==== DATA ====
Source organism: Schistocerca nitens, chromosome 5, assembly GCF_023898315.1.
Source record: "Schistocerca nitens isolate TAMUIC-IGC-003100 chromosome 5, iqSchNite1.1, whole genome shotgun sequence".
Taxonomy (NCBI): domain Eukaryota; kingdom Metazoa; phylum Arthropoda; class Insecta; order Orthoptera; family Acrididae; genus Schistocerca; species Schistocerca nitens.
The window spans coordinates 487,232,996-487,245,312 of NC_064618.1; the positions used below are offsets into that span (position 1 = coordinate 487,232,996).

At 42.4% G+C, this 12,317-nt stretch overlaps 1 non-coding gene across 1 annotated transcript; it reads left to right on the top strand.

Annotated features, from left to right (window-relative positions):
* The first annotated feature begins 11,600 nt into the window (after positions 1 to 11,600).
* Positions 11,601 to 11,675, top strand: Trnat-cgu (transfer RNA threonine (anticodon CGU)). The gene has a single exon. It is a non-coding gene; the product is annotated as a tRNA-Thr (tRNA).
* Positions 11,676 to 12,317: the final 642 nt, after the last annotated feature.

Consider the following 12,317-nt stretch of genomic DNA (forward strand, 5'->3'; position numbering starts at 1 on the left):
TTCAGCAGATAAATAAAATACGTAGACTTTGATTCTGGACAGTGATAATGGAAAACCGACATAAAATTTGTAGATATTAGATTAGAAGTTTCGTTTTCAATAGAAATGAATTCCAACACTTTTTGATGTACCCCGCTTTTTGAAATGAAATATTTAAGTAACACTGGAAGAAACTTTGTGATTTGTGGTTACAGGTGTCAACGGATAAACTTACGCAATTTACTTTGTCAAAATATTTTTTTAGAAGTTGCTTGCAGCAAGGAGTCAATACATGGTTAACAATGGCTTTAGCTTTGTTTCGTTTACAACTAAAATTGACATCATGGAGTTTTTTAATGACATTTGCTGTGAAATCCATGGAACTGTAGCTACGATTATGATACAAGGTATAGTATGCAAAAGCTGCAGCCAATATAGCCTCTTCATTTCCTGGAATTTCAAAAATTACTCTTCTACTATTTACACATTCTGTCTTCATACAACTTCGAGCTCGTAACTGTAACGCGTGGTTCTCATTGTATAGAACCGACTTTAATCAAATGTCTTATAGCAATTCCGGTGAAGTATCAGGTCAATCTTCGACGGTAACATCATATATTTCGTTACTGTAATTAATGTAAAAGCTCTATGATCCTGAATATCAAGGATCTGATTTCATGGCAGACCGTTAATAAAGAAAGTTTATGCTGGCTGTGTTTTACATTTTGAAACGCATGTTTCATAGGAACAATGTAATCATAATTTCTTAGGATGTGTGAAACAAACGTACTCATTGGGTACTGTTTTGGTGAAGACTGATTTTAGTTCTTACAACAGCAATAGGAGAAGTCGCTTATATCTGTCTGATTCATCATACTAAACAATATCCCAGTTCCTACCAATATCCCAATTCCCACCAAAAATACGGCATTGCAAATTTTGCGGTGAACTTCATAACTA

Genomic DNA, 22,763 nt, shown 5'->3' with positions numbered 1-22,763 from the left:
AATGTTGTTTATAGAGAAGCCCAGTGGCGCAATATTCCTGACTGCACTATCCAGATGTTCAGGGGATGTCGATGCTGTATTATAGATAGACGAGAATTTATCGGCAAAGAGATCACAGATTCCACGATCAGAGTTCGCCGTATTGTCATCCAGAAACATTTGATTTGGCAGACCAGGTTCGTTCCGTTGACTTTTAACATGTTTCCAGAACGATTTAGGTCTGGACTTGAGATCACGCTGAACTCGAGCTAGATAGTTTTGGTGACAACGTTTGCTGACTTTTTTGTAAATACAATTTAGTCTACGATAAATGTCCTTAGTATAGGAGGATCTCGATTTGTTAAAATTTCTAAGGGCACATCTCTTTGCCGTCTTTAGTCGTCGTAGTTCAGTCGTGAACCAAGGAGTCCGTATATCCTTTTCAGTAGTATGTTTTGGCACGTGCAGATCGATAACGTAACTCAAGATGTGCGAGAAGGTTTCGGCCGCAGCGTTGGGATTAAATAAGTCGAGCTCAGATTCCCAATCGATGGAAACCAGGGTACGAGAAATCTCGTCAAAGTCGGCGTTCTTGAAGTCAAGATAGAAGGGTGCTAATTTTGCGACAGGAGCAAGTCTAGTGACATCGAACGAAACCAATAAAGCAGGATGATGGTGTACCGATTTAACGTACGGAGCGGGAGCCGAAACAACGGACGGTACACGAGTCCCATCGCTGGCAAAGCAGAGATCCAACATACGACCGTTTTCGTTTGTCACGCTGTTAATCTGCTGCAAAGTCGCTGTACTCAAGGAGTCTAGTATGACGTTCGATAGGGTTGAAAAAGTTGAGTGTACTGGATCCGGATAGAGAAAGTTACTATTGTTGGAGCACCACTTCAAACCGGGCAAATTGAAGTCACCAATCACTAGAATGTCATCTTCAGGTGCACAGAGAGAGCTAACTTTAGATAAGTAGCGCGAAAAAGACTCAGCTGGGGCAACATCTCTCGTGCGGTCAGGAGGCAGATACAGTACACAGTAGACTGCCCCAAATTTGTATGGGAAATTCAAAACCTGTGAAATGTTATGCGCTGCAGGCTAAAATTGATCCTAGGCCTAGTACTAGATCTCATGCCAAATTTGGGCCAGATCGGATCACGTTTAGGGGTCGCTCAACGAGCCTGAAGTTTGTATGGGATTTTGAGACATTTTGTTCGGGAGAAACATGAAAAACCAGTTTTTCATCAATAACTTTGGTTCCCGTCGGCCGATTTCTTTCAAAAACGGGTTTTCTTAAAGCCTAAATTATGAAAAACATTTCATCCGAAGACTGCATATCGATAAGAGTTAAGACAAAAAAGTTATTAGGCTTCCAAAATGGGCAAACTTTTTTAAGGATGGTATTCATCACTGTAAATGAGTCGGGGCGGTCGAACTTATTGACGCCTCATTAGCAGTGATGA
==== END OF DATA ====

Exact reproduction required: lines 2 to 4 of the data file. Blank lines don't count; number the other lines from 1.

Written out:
Source record: "Schistocerca nitens isolate TAMUIC-IGC-003100 chromosome 5, iqSchNite1.1, whole genome shotgun sequence".
Taxonomy (NCBI): domain Eukaryota; kingdom Metazoa; phylum Arthropoda; class Insecta; order Orthoptera; family Acrididae; genus Schistocerca; species Schistocerca nitens.
The window spans coordinates 487,232,996-487,245,312 of NC_064618.1; the positions used below are offsets into that span (position 1 = coordinate 487,232,996).